By: - November 29, 2022 12:00 am

OH: Ohio recreational marijuana backers hope for 2023 ballot initiative

Backers of an Ohio recreational marijuana legalization proposal aim to place the initiated statute before voters in November 2023, an attorney representing the group said. Meantime, the General Assembly may pass by the end of the year a bill that would allow the drug for any condition “that the patient’s symptoms may reasonably be expected to be relieved from medical marijuana.”

CT: Connecticut House extends gasoline tax cut, free buses around state

The Connecticut House voted overwhelmingly to extend the gasoline tax cut and free public buses — saying that cash-strapped consumers need extra spending money into 2023. On a bipartisan vote of 134-7, lawmakers said they were providing relief to taxpayers from the highest inflation in the past four decades.

MT: Montana officials urge judge to lift limit on wolf kills

Environmental groups told a judge that the wolf population in Montana and Yellowstone National Park would be irreparably harmed if he lifts a temporary restraining order that restricted wolf hunting and trapping following concerns that too many of the animals could be killed this winter.

SD: South Dakotans worry about choice of hunting or marijuana

Since federal law prohibits gun ownership by habitual marijuana users, can South Dakota residents get both a medical marijuana card and a hunting license? Calls asking about the issue started shortly after state voters rejected legalized recreational cannabis.

NY: Lobbyists spar over New York revisions to wrongful death system

Just a month shy of New York Democratic Gov. Kathy Hochul’s end-of-year bill signing deadline, advocacy groups have organized a flurry of lobbying efforts on legislation that would overhaul New York’s wrongful death system, the latest of years-long efforts to bring the state’s compensation policies in line with much of the country.

KY: Here’s why Kentucky is auditing 12 counties’ general election results

A dozen Kentucky counties — including the commonwealth’s most populous, Jefferson County — will have their 2022 general election results audited by the Office of the Attorney General. The audits are required by state law, following the passage of a bill earlier this year that increased the number of randomly audited counties from six to 12.

KS: Kansas telemedicine abortions can restart after judge blocks ban

Telemedicine abortions may soon be offered by a Kansas clinic after a judge in Topeka blocked enforcement of a state law banning the procedure.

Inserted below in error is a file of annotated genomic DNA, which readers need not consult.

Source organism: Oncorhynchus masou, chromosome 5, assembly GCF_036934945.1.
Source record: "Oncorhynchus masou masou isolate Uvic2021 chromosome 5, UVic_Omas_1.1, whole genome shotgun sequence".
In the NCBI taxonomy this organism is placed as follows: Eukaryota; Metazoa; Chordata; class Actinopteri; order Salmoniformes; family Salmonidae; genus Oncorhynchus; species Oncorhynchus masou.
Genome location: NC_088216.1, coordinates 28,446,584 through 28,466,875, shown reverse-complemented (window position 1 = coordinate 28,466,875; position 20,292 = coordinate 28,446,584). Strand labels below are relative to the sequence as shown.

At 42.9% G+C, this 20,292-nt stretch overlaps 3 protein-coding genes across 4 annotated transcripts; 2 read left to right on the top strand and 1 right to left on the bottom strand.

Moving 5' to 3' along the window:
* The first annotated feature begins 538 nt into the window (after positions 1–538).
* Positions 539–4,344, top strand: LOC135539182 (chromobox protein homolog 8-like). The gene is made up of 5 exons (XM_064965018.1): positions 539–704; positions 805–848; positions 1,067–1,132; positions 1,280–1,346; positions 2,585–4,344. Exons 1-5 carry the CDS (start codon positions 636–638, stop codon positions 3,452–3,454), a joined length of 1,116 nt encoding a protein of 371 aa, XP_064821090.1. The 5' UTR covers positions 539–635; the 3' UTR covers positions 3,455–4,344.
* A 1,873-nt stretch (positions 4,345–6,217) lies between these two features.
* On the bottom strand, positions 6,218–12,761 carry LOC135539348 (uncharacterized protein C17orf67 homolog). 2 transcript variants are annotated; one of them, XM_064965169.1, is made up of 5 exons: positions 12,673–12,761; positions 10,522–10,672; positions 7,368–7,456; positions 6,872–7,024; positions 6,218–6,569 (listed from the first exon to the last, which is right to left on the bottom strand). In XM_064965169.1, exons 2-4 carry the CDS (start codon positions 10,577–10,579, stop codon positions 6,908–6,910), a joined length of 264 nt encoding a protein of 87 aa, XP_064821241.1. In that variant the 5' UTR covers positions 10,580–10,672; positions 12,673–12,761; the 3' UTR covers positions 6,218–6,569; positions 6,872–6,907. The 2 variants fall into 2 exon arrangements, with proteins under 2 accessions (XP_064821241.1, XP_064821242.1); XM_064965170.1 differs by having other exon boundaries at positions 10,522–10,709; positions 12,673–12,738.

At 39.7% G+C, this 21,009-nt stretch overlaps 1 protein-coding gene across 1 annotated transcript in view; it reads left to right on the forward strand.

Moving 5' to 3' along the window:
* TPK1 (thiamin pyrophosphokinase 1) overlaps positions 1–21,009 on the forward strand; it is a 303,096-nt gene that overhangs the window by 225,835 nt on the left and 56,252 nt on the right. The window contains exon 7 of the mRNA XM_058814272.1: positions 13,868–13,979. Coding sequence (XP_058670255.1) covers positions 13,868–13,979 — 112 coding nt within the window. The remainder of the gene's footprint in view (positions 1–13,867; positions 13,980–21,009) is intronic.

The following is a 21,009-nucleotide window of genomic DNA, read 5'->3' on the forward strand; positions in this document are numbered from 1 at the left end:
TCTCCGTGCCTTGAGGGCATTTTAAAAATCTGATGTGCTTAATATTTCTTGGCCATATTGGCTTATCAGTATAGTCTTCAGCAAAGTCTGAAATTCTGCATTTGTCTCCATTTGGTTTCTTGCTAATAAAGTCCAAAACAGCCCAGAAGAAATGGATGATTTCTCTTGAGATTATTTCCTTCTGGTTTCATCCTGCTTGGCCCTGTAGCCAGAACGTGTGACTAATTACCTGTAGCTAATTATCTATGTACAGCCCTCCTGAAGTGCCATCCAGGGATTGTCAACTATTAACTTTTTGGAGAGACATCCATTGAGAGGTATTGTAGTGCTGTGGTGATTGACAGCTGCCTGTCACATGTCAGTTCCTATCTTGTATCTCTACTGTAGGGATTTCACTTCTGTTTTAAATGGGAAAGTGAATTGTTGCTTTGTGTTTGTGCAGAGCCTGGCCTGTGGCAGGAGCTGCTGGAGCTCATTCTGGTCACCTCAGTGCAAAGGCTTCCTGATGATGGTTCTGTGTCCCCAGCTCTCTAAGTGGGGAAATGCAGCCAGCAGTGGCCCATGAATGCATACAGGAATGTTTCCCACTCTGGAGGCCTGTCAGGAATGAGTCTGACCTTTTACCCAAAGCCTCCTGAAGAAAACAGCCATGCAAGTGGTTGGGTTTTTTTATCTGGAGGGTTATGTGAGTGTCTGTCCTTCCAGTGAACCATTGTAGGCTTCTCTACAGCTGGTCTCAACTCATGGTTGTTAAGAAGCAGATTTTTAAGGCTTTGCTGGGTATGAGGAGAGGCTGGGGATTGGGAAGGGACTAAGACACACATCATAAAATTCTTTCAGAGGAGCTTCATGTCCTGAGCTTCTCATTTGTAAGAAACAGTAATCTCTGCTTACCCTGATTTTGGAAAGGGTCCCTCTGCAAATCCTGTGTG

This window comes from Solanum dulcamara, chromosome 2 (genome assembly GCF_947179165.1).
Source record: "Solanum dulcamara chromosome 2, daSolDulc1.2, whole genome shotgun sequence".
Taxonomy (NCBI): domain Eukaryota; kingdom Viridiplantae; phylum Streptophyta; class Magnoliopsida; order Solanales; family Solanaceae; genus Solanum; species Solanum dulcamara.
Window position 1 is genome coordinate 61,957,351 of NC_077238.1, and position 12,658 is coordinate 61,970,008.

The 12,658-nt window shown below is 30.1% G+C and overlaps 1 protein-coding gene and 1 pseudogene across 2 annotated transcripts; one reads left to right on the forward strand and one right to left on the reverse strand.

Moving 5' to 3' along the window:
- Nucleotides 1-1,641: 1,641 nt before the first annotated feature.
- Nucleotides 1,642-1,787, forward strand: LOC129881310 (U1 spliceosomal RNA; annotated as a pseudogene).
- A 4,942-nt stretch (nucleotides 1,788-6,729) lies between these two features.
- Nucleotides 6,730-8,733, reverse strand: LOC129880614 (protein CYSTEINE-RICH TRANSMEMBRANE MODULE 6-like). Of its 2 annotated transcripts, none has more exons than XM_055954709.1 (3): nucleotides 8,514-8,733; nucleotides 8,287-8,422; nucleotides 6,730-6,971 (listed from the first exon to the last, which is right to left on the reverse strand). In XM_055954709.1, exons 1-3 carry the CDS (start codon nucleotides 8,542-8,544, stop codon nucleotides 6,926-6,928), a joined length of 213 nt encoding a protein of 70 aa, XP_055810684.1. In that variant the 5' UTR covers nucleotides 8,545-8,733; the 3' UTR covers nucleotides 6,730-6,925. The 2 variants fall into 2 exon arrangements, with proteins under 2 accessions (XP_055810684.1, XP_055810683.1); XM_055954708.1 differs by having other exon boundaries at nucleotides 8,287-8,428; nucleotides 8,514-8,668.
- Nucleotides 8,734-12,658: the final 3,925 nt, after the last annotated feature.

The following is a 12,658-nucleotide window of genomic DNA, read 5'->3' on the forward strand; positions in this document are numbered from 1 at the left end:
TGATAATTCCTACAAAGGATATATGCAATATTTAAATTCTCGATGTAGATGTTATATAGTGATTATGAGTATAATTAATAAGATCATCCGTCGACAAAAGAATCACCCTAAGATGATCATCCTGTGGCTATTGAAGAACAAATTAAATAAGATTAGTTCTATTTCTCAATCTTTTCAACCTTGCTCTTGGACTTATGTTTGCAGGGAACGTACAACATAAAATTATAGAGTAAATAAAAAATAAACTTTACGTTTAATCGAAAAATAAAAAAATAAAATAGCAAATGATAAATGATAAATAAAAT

AK: Voter approval of Alaska judges is hitting an all-time low

This year, Alaska state judges’ median approval rating is going to hit a record low. Nineteen of them will be retained with less than 60% percent of the vote. The trend suggests lots of qualified judges could be ousted in future elections, creating huge headaches in the justice system.

TX: Texas Republicans are optimistic about enacting school choice in next year’s session

Advocates say discontent with public schools’ pandemic rules and teachings on race and gender identity have helped raise Texans’ support for school choice to an all-time high.

NJ: New Jersey may soon set standards for students to learn how to separate fact from fiction on social media

With the internet and social media now firmly established as dominant places to get news and information, New Jersey may soon create standards for students in all grades to learn how to discern trustworthy sources, conduct research using facts and data, and avoid misinformation.

PA: Pennsylvania film credit for ‘small companies’ goes to big mogul

With HBO’s “Mare of Easttown” and other big-budget productions taking most of Pennsylvania’s film subsidies, Harrisburg fattened the film tax credit pot by 43% to million and set aside million for Pennsylvania-based small companies. But the entire million was steered by a state agency to one of the state’s big-time filmmakers, M. Night Shyamalan, maker of “Avatar: The Last Airbender” andThe Sixth Sense.”

CA: In red California, LGTBQ people still feel under threat. ‘There’s no safe place anywhere.’

In politically red stretches of California — from the old logging towns in the north through the dusty farmlands of the Central Valley — the Colorado Springs massacre was yet another devastating reminder of how difficult and lonely it can be to be queer in conservative America.

MA: About 25M people voted in Massachusetts midterms, surpassing projections

Slightly more than 2.5 million registered voters cast ballots in Massachusetts for the Nov. 8 election, besting projections thanks to far more people voting in person on Election Day than expected, state officials said Monday. It marked the second highest number of ballots cast in a midterm election, topped only by the 2.7 million who voted in 2018. 

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Stateline staff
Stateline staff

Stateline’s team of veteran journalists combines original reporting with a roundup of the latest news from sources around the country.